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E. coli outbreak linked to flour appears over, but product recalls continue

JOHN COTTER, THE CANADIAN PRESS | posted Wednesday, Jun 28th, 2017

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Electron micrograph images of E.coli are shown in a handout photo. MCR-1, a gene that makes bacteria resistant to the killing effects of antibiotics, has been detected in stored samples of E. coli collected in 2010 in Canada. Now scientists are wondering if the superbug gene had made its way into Canada even earlier – and just what that could mean.THE CANADIAN PRESS/HO-Brian Coombes Laboratory, McMaster University
The Public Health Agency of Canada has wound down its investigation into an outbreak of E. coli linked to flour produced by Ardent Mills after people across the country became ill.

But the Canadian Food Inspection Agency (CFIA) continues to announce recalls of flour products tied to the outbreak as they hunt down more of the potentially dangerous bacteria.

Thirty people tested positive for E. coli O121 between November and April, including eight people who were hospitalized. No one died.

“Final Update,” the public health agency says on its website. “Given that no new cases have been reported since April 2017, the outbreak appears to be over, and the outbreak investigation appears to be closed.”

The 30 cases included people who became ill in British Columbia, Alberta, Saskatchewan, Ontario, Quebec, and Newfoundland and Labrador.

On Monday, the CFIA announced another flour product recall — the 18th recall linked to E. coli concerns since March.

The list of the pie and tart shells can be seen below. Click here to view the pie and tart shells on the CFIA website.

Brand Name Common Name Size Code(s) on Product UPC Additional Info
None (no label) 3″ Tart Shells Unsweetened Variable Sold from January 19, 2017 to April 27, 2017 None Sold in Ontario from
Hillcrest Home Baking, 2192 Floradale Rd., Floradale, ON
Schnurr’s Frozen Sweet Tart Shells Variable Sold from December 22, 2016 to April 20, 2017 Starts with 200158 Sold in Ontario from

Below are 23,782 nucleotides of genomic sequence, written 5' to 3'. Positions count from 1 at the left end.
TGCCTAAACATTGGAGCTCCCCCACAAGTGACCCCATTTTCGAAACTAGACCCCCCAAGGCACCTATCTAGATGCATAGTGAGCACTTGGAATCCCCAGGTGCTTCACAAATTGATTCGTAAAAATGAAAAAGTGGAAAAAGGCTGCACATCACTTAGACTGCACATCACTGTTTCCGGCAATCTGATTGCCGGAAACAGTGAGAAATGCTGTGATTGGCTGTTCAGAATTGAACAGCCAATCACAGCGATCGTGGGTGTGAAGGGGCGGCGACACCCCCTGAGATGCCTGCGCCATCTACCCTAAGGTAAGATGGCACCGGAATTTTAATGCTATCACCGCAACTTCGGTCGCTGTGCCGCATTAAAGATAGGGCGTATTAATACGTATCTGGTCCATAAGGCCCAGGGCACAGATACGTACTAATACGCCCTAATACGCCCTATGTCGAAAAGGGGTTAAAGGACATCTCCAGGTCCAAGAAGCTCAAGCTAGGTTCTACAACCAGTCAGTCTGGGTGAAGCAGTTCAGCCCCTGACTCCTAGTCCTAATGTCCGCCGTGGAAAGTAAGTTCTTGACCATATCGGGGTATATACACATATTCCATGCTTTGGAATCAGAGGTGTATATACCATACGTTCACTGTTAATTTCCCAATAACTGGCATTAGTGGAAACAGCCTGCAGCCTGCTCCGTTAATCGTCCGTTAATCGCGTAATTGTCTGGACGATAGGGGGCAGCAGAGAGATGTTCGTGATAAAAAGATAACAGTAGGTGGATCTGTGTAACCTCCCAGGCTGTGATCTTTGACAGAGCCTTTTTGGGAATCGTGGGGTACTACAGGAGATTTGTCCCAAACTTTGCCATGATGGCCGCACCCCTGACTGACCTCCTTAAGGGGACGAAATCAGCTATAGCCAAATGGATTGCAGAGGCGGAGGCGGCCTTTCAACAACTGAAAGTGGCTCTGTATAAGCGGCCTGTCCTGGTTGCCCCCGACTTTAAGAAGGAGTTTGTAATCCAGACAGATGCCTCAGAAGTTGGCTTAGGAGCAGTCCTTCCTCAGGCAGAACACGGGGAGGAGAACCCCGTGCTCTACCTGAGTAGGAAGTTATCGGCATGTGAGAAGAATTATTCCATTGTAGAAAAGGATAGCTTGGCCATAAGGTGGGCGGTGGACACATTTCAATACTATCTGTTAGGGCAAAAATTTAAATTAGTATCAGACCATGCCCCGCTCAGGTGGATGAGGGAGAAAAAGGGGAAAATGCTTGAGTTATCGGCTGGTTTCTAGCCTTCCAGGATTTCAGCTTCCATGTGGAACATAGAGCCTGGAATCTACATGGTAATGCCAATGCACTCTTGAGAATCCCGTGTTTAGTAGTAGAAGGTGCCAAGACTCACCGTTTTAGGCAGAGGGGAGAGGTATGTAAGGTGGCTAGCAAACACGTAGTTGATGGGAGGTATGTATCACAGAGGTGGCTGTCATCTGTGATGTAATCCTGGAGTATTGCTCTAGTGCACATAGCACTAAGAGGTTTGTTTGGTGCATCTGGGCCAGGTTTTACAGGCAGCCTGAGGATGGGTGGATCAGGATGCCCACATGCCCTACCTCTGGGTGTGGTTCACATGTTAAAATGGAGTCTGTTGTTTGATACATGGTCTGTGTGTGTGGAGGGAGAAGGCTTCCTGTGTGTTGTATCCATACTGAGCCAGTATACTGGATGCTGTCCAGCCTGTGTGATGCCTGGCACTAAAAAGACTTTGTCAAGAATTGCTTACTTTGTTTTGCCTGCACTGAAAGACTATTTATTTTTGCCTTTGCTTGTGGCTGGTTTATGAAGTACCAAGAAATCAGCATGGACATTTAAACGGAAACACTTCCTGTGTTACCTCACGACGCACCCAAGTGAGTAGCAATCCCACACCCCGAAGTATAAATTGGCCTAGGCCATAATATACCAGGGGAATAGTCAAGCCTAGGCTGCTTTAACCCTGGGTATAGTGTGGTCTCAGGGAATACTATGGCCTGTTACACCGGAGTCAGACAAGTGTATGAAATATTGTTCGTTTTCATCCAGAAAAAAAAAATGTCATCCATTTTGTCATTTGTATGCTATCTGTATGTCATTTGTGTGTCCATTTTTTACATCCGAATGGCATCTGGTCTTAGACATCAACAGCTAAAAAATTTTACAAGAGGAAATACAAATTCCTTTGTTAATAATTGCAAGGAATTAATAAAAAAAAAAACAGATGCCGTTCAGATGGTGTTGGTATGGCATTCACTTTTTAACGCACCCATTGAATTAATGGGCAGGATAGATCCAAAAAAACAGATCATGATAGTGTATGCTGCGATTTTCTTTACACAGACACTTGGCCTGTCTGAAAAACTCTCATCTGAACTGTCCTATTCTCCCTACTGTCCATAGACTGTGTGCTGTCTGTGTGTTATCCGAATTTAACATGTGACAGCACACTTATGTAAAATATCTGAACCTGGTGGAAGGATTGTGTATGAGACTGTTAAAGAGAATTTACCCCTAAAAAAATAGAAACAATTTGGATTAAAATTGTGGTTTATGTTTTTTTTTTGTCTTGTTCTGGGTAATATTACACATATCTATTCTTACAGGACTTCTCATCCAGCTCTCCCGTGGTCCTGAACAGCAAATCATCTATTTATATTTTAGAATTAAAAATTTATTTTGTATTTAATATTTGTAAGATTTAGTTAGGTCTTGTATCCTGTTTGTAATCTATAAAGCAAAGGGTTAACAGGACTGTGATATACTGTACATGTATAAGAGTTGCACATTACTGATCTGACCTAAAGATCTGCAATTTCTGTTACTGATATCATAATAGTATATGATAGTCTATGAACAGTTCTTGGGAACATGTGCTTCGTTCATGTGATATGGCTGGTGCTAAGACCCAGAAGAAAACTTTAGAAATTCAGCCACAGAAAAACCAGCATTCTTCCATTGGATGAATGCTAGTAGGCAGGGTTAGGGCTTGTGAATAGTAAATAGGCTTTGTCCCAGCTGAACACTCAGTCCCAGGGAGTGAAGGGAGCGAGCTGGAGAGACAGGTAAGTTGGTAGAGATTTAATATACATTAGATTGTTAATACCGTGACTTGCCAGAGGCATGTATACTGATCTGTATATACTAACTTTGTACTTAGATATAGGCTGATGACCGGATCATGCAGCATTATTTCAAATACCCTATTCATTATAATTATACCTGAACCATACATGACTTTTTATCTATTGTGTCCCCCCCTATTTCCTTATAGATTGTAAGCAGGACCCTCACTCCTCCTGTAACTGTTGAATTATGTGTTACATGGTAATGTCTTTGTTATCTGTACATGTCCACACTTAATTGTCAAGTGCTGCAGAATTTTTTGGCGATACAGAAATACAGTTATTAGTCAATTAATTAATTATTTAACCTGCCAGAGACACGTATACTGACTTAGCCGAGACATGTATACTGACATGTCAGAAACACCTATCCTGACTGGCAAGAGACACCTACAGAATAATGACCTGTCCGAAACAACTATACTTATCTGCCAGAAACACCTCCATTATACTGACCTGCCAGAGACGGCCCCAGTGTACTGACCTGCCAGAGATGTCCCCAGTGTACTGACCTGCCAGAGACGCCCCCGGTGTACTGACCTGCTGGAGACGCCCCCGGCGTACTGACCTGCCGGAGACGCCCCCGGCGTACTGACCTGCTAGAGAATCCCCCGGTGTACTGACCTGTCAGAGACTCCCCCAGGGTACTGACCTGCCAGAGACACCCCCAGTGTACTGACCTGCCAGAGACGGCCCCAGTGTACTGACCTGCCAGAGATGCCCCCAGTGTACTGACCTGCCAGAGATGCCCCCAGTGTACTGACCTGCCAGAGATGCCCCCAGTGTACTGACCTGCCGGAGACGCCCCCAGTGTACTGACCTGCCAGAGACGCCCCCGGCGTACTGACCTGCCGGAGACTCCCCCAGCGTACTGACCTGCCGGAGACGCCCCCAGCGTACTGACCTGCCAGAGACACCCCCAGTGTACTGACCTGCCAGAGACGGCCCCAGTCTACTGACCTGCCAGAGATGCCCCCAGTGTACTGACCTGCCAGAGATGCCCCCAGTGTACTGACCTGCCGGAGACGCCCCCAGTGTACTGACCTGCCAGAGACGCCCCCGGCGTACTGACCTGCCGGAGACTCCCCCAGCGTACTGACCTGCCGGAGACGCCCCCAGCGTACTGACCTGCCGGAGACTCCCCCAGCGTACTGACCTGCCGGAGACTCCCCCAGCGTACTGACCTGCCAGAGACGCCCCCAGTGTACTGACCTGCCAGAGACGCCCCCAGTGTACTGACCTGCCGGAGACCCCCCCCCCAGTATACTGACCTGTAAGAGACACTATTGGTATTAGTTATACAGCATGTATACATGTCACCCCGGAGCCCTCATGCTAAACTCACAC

Schnurr’s Grocery, 5168 Ament Line, Linwood, ON
Schnurr’s Tart Shells Unsweetened 3″ Variable Sold from December 23-24, 2016 Variable Sold in Ontario from
Schnurr’s Grocery, 5168 Ament Line, Linwood, ON
HomeStyle Flavours “Pillsbury* 9″ Deep Pie Crust” Variable Sold from March 15, 2017 to April 27, 2017 None Sold in Ontario from HomeStyle Flavours: 6721 Wellington Rd 109, RR 1, Teviotdale, ON*Please note that these pie shells were repacked from Apple Valley brand products by Homestyle Flavours.
HomeStyle Flavours “Pillsbury* 9″ Pie Top” Variable Sold from March 15, 2017 to April 27, 2017 None Sold in Ontario from HomeStyle Flavours: 6721 Wellington Rd 109, RR 1, Teviotdale, ON*Please note that these pie shells were repacked from Apple Valley brand products by Homestyle Flavours.
HomeStyle Flavours “Pillsbury* Unsweetened 3″ Tart Shells” Variable Sold from March 8, 2017 to April 27, 2017 None Sold in Ontario from HomeStyle Flavours: 6721 Wellington Rd 109, RR 1, Teviotdale, ON*Please note that these pie shells were repacked from Apple Valley brand products by Homestyle Flavours.
HomeStyle Flavours ʺPillsbury* Unswetened 2″ Tart Shellsʺ Variable Sold from April 5-27, 2017 None Sold in Ontario from HomeStyle Flavours: 6721 Wellington Rd 109, RR 1, Teviotdale, ON*Please note that these pie shells were repacked from Apple Valley brand products by Homestyle Flavours.

 

Fred Jamieson, a CFIA recall specialist, said food safety investigators continue to trace products that may be linked to the flour in a process he likened to peeling an onion. The sheer volume of products that must be checked is taking time.

“It is one of the larger recalls that we have done,” he said from Ottawa. “Until we have recalled all the product and identified it, I guess that product on the market would still be perceived as a risk.”

No information was released on how much flour has been recalled.

Food contaminated with E. coli may not look or smell spoiled. Symptoms can include nausea, vomiting, abdominal cramps, diarrhea and dehydration.

The bacteria, which can be found in the lower intestines of animals and people, can lead to kidney failure and death.

Health Canada issued a release Tuesday warning Canadians that it is not safe to taste or eat raw dough, batter, or any other product containing uncooked flour.

It reminded consumers that flour comes from grain grown in fields which can come into contact with bacteria from soil, water or animal waste. Cooking flour kills bacteria but eating even a small amount of uncooked flour or dough could make you sick.

“While anyone can become infected with E. coli, young children aged five and under, older adults, and people with weakened immune systems are more likely to get sick and their symptoms may be more severe,” says Health Canada.

The public health agency says in one of the 30 E. coli cases, a person who became ill reported having contact with Robin Hood flour and a sample tested positive for the bacteria.

All 30 cases have a similar genetic fingerprint and some other people who got sick say they also used Robin Hood flour.

Recalled products produced by Ardent Mills were packaged under the Robin Hood and other brand names and include bags of flour, pie shells, pie lids, tart shells and cookie dough.

On May 31, Smucker Foods of Canada issued a recall for some packages of three brands of flour produced by Ardent Mills that it sells in the United States due to possible E. coli contamination.

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